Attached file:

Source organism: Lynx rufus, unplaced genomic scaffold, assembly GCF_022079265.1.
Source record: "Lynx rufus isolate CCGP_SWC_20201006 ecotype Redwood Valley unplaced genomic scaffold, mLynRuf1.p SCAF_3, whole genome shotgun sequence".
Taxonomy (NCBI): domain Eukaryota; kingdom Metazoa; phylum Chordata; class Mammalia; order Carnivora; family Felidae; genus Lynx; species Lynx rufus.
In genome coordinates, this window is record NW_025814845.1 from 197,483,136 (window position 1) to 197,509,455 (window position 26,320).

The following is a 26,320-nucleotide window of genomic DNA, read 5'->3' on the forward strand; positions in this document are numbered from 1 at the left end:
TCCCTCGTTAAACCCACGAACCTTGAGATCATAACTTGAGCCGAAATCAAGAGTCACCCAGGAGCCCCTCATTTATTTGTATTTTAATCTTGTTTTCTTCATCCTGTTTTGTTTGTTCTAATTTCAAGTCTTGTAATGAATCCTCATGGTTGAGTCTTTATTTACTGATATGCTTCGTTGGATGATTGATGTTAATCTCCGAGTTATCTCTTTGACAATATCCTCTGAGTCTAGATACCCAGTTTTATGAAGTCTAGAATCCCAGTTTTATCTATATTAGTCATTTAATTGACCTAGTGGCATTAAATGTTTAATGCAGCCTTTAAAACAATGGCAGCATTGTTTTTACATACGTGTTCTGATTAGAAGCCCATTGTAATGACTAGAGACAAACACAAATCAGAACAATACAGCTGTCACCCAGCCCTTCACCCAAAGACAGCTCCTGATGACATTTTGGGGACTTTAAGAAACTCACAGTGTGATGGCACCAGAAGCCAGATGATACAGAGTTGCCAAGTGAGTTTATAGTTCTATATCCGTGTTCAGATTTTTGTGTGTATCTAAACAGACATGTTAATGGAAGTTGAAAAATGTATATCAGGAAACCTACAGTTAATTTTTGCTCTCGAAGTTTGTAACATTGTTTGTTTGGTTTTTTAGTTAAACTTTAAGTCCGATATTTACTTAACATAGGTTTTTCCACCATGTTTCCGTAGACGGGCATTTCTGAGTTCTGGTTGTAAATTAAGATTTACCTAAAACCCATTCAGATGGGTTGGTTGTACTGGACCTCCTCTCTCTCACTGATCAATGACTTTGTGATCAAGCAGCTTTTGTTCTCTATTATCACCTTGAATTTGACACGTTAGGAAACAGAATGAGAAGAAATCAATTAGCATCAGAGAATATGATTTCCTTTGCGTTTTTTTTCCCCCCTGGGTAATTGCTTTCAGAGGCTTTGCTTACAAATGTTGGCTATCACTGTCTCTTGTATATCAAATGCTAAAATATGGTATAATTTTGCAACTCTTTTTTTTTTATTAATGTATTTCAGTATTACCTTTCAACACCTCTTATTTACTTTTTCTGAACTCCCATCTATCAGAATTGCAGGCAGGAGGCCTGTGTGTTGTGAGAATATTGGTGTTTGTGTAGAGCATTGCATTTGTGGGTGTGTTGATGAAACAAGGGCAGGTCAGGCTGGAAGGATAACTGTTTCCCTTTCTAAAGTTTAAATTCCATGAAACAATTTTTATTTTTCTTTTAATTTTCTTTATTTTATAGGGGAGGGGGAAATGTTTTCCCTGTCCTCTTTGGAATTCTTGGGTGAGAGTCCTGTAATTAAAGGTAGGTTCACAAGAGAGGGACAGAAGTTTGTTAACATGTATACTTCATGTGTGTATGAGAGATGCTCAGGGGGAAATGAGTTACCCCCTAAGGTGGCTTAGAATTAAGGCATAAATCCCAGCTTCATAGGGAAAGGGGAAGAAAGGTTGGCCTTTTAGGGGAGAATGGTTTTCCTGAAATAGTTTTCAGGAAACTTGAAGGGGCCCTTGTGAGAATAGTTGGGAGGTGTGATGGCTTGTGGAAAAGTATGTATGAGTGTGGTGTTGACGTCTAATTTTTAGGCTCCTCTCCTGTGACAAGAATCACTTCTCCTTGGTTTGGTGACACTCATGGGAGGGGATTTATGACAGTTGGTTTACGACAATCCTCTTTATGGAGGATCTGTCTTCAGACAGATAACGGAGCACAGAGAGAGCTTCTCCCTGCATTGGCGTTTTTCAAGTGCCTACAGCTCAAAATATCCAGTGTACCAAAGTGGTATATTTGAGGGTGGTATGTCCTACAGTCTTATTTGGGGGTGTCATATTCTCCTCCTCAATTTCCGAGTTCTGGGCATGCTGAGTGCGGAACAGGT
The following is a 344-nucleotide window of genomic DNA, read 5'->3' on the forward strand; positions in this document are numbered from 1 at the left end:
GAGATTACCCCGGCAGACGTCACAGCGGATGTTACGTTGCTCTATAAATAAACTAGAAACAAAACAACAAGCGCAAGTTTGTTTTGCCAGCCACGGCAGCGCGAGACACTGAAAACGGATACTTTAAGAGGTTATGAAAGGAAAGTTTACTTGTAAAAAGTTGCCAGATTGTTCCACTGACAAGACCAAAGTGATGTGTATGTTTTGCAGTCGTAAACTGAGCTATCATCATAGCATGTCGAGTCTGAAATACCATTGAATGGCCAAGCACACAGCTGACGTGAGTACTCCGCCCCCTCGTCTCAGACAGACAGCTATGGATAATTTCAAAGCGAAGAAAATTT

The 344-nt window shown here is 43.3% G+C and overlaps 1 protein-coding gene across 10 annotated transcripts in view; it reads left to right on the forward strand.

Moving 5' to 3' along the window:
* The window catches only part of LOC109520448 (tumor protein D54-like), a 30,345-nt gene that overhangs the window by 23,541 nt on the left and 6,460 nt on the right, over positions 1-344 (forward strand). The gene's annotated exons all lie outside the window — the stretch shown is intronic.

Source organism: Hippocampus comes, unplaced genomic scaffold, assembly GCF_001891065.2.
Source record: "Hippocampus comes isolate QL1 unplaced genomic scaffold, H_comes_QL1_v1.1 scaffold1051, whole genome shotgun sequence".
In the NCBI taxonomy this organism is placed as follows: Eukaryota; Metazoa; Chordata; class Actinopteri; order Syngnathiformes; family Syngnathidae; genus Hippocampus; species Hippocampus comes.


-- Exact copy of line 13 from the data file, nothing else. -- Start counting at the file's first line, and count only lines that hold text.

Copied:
Source record: "Hippocampus comes isolate QL1 unplaced genomic scaffold, H_comes_QL1_v1.1 scaffold1051, whole genome shotgun sequence".